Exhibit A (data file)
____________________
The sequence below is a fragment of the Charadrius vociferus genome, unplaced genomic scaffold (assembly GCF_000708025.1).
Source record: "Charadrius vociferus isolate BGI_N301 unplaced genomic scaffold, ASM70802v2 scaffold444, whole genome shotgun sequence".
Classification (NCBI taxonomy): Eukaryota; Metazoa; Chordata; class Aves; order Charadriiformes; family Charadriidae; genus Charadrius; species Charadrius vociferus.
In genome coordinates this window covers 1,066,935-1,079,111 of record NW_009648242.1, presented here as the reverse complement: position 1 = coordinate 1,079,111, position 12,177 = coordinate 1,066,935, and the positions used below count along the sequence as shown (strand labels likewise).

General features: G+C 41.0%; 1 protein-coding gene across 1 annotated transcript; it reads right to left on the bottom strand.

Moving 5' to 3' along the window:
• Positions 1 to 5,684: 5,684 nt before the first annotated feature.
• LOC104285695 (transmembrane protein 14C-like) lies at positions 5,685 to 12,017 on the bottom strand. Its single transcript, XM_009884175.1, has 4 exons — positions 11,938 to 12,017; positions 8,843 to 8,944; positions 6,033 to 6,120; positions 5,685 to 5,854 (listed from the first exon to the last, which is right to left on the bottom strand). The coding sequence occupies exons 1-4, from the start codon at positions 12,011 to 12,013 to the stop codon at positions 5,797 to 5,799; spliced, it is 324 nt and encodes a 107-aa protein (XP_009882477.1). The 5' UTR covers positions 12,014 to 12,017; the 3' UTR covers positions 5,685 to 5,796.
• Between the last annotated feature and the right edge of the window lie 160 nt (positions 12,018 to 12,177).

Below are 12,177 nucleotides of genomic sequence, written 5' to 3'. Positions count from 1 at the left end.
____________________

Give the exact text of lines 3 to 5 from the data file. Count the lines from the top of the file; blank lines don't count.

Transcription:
Classification (NCBI taxonomy): Eukaryota; Metazoa; Chordata; class Aves; order Charadriiformes; family Charadriidae; genus Charadrius; species Charadrius vociferus.
In genome coordinates this window covers 1,066,935-1,079,111 of record NW_009648242.1, presented here as the reverse complement: position 1 = coordinate 1,079,111, position 12,177 = coordinate 1,066,935, and the positions used below count along the sequence as shown (strand labels likewise).

General features: G+C 41.0%; 1 protein-coding gene across 1 annotated transcript; it reads right to left on the bottom strand.